Arun Jaitley did a great thing by abolishing FIPB
It is part of the larger strategy of the government to boost FDI inflows.
Amid a multitude of expectations, finance minister Arun Jaitley presented the Union Budget 2017-18 in Parliament, one which was low on fireworks but high on pragmatic and incremental changes.
Expansion of the tax base by reducing tax rate in the Rs 2.5-5 lakh income bracket, special focus on agriculture and rural sector, push towards a digital economy, beginning the process of cleaning up political funding and increased infrastructure expenditure are among the key highlights of the Budget.
That the government did not deviate from the path of fiscal consolidation, despite the various pressures, is particularly noteworthy.
In the domain of the financial sector, there was one major announcement made, the decision to abolish the Foreign Investment Promotion Board (FIPB).
Foreign Direct Investment (FDI) flows into India in two ways, the automatic route and through government approval. FIPB deals with the latter. Housed in the department of economic affairs, ministry of finance, the FIPB is an inter-ministerial body, responsible for processing of FDI proposals and making recommendations for government approval.
Besides the chairperson, who is the secretary from the department of economic affairs, the body comprises of secretaries from the department of commerce & industry as well as the ministry of external affairs.
Decisions of the FIPB are taken on the basis of existing FDI policy, press notes and other related notified guidelines formulated by Department of Industrial Policy and Promotion (DIPP) in the ministry of commerce.
The finance minister, who is in charge of FIPB, would consider the recommendations of FIPB on proposals with total foreign equity inflow of and below Rs 5,000 crore. Whereas the recommendations of FIPB on proposals with total foreign equity inflow of more than Rs 5,000 crore (earlier Rs 3,000 crore) would be placed for consideration of the cabinet committee on economic affairs.
The sectors under the automatic route, however, require no approval from the FIPB and are subject to only sectoral laws. Over the years, increasing liberalisation of the country’s FDI regime has resulted in more and more FDI through the automatic route. The FIPB has lost its erstwhile pre-eminence and the discretionary power with its bureaucrats doesn’t inspire much confidence within foreign investors.
|The finance minister is in charge of FIPB. (Photo: India Today)|
Over the last two years, the Narendra Modi government has taken up a number of reforms to liberalise the FDI regime. In November 2015, 15 sectors were liberalised for FDI. Then in June 2016, the government made sweeping amendments to the FDI policy in seven sectors, most importantly in defence, civil aviation and pharmaceuticals.
Earlier, in the defence sector, FDI up to 49 per cent was permitted under the automatic route and up to 100 per cent through the government approval route, but only for cases resulting in access to "state-of-the-art" technology.
This condition of "state-of-the-art" technology, which was somewhat vague and hard to quantify, was done away with. In the aviation sector, reforms paved the way for allowing overseas entities to own 100 per cent in domestic airlines, and 100 per cent FDI under the automatic route in both greenfield and so-called brownfield projects.
Further, the government has taken other kinds of measures such as relaxing FDI norms for NRIs, PIOs and OCIs – allowing their non-repatriable investments to be treated on a par with domestic investments and not be subjected to FDI caps.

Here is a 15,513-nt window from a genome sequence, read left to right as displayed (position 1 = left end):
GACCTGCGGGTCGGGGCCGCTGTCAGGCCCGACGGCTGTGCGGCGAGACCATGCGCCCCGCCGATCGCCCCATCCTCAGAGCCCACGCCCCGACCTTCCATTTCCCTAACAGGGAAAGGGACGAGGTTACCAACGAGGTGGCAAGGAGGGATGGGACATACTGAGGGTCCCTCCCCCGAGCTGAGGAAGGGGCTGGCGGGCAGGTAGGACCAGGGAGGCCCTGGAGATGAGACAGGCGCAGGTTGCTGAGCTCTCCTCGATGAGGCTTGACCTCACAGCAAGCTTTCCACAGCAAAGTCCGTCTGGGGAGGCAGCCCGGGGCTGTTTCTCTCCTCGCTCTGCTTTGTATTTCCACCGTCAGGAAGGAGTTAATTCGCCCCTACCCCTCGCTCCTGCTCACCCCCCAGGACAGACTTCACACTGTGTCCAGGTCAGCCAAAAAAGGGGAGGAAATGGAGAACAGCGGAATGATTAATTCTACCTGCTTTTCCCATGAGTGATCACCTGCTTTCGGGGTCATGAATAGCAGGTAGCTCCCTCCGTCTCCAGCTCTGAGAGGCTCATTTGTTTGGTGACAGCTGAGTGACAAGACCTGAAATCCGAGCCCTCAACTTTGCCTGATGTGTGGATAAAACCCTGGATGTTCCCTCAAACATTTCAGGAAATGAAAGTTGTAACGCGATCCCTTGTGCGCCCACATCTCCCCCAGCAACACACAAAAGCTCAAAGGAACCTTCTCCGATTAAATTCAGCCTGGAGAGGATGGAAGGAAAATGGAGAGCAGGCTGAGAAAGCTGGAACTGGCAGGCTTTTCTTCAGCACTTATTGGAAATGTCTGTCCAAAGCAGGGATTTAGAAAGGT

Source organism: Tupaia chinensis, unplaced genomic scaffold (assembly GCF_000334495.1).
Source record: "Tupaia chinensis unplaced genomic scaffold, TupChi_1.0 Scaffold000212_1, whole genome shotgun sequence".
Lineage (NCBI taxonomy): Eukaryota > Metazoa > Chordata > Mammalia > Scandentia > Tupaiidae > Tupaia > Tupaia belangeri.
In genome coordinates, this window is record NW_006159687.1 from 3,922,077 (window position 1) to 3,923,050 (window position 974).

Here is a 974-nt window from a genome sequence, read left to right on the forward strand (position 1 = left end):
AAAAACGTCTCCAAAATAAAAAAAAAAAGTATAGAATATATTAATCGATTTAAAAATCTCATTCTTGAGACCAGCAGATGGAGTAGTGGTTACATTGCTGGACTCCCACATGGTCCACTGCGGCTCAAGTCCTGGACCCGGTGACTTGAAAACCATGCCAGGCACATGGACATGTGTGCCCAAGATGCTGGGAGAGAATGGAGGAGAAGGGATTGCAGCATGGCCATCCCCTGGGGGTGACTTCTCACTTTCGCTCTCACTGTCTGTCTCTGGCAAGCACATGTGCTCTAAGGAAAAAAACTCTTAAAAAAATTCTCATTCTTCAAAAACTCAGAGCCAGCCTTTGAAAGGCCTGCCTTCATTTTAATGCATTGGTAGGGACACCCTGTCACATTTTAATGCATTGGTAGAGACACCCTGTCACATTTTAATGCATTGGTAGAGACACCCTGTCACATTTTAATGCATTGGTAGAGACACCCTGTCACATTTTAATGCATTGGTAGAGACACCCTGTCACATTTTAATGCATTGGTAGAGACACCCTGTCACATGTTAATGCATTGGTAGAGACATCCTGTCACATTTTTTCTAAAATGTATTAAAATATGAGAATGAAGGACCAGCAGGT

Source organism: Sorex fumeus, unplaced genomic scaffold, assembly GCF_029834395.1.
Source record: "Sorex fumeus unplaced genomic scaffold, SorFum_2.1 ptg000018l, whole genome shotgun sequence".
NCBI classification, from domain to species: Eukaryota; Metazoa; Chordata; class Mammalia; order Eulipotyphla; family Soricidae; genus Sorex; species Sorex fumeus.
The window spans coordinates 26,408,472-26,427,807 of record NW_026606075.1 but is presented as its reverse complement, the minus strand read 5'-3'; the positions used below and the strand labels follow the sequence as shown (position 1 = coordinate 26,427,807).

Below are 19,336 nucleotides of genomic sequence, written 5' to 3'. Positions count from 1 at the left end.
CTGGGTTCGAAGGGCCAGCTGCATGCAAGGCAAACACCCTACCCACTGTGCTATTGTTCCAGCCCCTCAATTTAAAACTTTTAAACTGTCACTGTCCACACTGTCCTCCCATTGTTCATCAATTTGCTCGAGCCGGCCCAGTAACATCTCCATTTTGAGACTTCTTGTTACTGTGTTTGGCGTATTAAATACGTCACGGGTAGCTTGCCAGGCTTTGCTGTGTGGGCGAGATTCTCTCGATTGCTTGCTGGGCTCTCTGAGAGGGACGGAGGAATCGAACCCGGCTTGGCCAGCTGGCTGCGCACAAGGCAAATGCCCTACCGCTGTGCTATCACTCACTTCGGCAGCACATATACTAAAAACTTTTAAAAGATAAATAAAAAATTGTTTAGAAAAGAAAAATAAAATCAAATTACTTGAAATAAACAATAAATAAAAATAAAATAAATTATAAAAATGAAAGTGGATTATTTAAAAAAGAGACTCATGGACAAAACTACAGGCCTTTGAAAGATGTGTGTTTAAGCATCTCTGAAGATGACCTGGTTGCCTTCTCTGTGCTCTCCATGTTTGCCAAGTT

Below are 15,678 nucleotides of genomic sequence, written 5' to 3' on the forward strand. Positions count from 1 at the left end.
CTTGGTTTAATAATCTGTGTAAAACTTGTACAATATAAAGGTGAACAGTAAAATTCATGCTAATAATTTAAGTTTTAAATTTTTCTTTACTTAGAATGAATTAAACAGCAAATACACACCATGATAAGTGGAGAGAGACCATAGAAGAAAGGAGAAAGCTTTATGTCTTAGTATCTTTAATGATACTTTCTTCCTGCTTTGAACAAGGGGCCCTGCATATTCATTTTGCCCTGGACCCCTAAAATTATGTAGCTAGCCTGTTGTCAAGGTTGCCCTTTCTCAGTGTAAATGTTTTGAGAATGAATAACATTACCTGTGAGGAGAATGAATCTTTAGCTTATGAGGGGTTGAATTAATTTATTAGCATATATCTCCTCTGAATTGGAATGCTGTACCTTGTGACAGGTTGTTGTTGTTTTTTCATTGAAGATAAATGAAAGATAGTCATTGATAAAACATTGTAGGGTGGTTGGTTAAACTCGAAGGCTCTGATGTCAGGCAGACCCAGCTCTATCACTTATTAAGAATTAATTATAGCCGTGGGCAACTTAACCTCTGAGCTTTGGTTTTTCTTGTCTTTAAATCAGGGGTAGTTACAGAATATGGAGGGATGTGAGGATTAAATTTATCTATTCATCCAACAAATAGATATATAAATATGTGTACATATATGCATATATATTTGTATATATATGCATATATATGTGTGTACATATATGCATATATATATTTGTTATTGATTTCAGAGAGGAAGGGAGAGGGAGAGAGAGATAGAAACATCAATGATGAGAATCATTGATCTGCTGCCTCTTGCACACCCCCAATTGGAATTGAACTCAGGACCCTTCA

The government has also decided to grant Permanent Residency Status (PRS) to foreign investors who meet some set criteria in respect of minimum investment and employment generation. It would be granted first for 10 years, with multiple entry, and could be extended for another 10 years.
Those granted PRS will also be exempted from the registration requirement and given the right to purchase one residential property to live in. Countries like Singapore and Hong Kong, which are favoured FDI destinations across the globe, offer residency status for foreign entrepreneurs in return for investment.
The liberalisation of FDI along with various other measures including those under the Make in India initiative have shown visible impact. According to the World Investment Report 2016 released by the UN Conference for Trade and Development (UNCTAD), India’s FDI inflows have increased to $44 billion in 2015 as compared to $35 billion in 2014.
But there is a lot of potential and they need to grow further. The net FDI inflows as a proportion of GDP have shown a sharp rise after the NDA government took office, but it is still 1.7 per cent, compared to 2.8 per cent of China or 4.9 per cent in the case of Vietnam - the highest among major developing countries.
The decision to abolish FIPB and come up with a new roadmap can therefore be seen as part of the larger strategy of the government to boost FDI inflows. The finance minister in his Budget speech pointed out that presently over 90 per cent of total FDI inflows are through the automatic route and that we have now reached a stage where FIPB can be phased out.
Earlier in the speech, he also said: “India has emerged as the sixth largest manufacturing country in world, up from ninth. We are seen as the growth engine of the world. We have moved from a discretionary administration to a policy-based administration.”
This is a clear message to investors that India is the best bet for assured and rapid growth in an otherwise uncertain global scenario. In the climate of increasingly inward looking and protectionist tendencies across the world, the abolishing of FIPB and the statement of intent to further liberalise FDI policy sends out an encouraging signal.
It is a move that would boost ease of doing business, reduce red tape and make FDI easier.